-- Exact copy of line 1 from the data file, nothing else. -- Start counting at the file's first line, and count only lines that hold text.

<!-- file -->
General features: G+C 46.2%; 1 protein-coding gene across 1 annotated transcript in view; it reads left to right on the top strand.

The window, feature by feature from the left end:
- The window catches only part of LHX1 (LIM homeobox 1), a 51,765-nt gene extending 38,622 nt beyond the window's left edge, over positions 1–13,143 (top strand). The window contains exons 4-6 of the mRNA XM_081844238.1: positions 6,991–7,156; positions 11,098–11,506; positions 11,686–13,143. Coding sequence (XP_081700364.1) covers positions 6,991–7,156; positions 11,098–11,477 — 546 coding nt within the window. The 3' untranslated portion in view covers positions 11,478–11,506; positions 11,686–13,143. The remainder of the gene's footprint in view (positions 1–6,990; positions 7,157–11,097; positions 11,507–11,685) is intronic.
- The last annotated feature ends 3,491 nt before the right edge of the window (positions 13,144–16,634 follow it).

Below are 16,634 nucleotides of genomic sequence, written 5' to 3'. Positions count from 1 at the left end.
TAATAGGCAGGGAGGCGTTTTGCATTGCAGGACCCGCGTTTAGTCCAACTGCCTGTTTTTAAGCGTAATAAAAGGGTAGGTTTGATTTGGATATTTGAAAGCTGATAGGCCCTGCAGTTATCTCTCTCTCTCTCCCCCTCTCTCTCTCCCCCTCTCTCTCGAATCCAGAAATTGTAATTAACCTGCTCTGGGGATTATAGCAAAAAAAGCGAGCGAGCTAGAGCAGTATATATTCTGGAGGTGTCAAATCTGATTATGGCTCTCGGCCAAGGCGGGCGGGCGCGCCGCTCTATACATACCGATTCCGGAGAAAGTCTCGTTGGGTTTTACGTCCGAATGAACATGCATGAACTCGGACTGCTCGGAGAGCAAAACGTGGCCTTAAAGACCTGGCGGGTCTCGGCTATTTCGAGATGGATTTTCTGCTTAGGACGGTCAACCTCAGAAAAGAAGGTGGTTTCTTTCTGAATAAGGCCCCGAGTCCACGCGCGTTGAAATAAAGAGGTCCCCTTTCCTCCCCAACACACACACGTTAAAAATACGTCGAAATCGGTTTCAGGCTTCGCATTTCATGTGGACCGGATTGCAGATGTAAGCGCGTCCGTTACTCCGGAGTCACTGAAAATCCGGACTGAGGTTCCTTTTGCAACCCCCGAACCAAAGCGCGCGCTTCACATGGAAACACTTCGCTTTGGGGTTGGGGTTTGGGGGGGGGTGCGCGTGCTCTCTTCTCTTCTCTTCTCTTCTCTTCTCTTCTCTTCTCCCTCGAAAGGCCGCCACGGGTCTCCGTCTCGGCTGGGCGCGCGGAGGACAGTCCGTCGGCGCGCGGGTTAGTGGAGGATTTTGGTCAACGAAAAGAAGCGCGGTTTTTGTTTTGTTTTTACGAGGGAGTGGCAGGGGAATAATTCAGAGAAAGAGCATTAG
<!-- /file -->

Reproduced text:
General features: G+C 46.2%; 1 protein-coding gene across 1 annotated transcript in view; it reads left to right on the top strand.